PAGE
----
3. There are two of you – a manager and a human and don’t mix them up

There’s a real craziness about this idea that we have to show up as two completely different humans dependent upon the environment. You know how this goes. Be totally professional at work, roll out the corporate lingo, impress the boss, be the boss, display uber-intelligence, toe the company line and above all just keep hitting those damn numbers.

Once you leave the office it’s ok to relax a little once in a while (as long as you’re also up for swapping back when that email or call needs attention late at night), be that goofball, share a few mum and dad jokes, get around in your daggy clothes pursuing some strange hobby.

Here’s my tip. Just turn up as you. We humans have great fake detectors and can sense this flip-flop role-playing from a mile away. It takes too much energy to try being two human beings.

4. You need to know the job technically to gain respect of the team

Here’s another old corporate fairy-tale.

You’d better know the technical aspects of the job in order to be respected by those who you are managing. This might have been the way when we treated (some say we still do) humans as purely outputs and promoted the best technicians into supervisor or manager roles.

In case you haven’t heard, there’s these humans today who have future proofed their careers by developing transferable skills. These skills are used to inspire, engage with and motivate other humans to do the technical work they love doing.

Listening, curiosity, creativity, emotional intelligence, people management and cognitive flexibility are just some of the skills the progressive managers now have in their kit bag. It’s not about how many widgets you’ve sold, made or designed anymore. It’s about how you use a human approach to allow others to do this important work.  

5. There’s no way to measure the “human stuff”- show me the data and I’ll be human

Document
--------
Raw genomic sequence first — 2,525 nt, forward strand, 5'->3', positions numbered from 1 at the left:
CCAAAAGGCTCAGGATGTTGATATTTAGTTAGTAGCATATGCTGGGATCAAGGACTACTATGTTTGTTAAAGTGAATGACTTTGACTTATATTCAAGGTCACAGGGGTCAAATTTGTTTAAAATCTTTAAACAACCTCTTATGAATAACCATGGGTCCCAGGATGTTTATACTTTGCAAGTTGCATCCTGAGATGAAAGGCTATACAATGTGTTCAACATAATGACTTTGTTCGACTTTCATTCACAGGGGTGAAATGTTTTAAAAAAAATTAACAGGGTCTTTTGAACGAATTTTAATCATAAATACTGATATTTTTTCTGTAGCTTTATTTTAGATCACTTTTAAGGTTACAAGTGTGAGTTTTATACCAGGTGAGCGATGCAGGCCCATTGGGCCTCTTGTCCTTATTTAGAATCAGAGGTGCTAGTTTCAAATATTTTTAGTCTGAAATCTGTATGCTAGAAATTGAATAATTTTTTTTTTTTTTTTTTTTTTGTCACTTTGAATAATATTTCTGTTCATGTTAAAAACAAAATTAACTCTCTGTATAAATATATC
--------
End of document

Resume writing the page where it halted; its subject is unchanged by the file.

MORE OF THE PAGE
“If you can’t measure it you can’t manage it”.

These nine words are almost the final resistance to accepting in order to be successful we don’t have to measure everything to its minutia.

When you hear this be sure that it is the old management system nearing its last stand. The thing is this. Why would we want a KPI sheet to capture how many times we were helpful, thankful, caring and open to having fun, or even worse showed empathy or vulnerability. Measurement is important, don’t get me wrong, but we should be very careful to use it as the only way to gauge success.

The traditional numbers happen so much easier when you’re not focussing daily on your progress to achieving them.

It’s time to drop these nine words and bring down the last bastion of resistance to the new way.

The way of the Human Manager.

That’s what it is to be human.  

Mark LeBusque is the Founder & Director of The Human Manager. He is a Harvard-trained consultant who refined his “Human Manager” model over a 25-year career in sales, operations and general management. Mark is an internationally sought-after speaker, facilitator, mentor and coach that works with individuals and organisations in leadership strategies.